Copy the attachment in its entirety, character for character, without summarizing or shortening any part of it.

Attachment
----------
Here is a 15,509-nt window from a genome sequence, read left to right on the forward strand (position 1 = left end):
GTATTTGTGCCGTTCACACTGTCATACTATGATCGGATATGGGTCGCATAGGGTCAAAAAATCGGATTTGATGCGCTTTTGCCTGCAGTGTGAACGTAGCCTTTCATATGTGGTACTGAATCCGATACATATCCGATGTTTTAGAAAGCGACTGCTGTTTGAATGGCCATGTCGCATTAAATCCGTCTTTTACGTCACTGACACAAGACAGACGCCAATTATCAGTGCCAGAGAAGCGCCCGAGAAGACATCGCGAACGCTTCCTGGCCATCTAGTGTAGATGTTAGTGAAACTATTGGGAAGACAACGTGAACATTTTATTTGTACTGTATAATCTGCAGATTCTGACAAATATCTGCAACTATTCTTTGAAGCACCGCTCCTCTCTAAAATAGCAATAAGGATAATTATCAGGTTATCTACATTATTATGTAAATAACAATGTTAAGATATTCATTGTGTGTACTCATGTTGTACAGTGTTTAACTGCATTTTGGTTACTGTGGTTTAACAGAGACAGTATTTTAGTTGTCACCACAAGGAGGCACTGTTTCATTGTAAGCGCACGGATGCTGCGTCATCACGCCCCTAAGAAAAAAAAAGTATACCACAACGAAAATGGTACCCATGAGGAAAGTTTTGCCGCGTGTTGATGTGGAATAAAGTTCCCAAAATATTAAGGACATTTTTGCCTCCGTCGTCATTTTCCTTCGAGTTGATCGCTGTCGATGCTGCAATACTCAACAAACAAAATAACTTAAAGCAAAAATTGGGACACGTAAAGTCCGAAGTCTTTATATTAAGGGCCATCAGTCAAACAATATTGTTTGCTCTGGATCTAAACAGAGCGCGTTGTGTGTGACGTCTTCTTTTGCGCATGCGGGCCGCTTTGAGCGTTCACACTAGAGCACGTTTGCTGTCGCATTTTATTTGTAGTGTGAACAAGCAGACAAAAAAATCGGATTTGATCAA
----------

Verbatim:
Here is a 15,509-nt window from a genome sequence, read left to right on the forward strand (position 1 = left end):
GTATTTGTGCCGTTCACACTGTCATACTATGATCGGATATGGGTCGCATAGGGTCAAAAAATCGGATTTGATGCGCTTTTGCCTGCAGTGTGAACGTAGCCTTTCATATGTGGTACTGAATCCGATACATATCCGATGTTTTAGAAAGCGACTGCTGTTTGAATGGCCATGTCGCATTAAATCCGTCTTTTACGTCACTGACACAAGACAGACGCCAATTATCAGTGCCAGAGAAGCGCCCGAGAAGACATCGCGAACGCTTCCTGGCCATCTAGTGTAGATGTTAGTGAAACTATTGGGAAGACAACGTGAACATTTTATTTGTACTGTATAATCTGCAGATTCTGACAAATATCTGCAACTATTCTTTGAAGCACCGCTCCTCTCTAAAATAGCAATAAGGATAATTATCAGGTTATCTACATTATTATGTAAATAACAATGTTAAGATATTCATTGTGTGTACTCATGTTGTACAGTGTTTAACTGCATTTTGGTTACTGTGGTTTAACAGAGACAGTATTTTAGTTGTCACCACAAGGAGGCACTGTTTCATTGTAAGCGCACGGATGCTGCGTCATCACGCCCCTAAGAAAAAAAAAGTATACCACAACGAAAATGGTACCCATGAGGAAAGTTTTGCCGCGTGTTGATGTGGAATAAAGTTCCCAAAATATTAAGGACATTTTTGCCTCCGTCGTCATTTTCCTTCGAGTTGATCGCTGTCGATGCTGCAATACTCAACAAACAAAATAACTTAAAGCAAAAATTGGGACACGTAAAGTCCGAAGTCTTTATATTAAGGGCCATCAGTCAAACAATATTGTTTGCTCTGGATCTAAACAGAGCGCGTTGTGTGTGACGTCTTCTTTTGCGCATGCGGGCCGCTTTGAGCGTTCACACTAGAGCACGTTTGCTGTCGCATTTTATTTGTAGTGTGAACAAGCAGACAAAAAAATCGGATTTGATCAA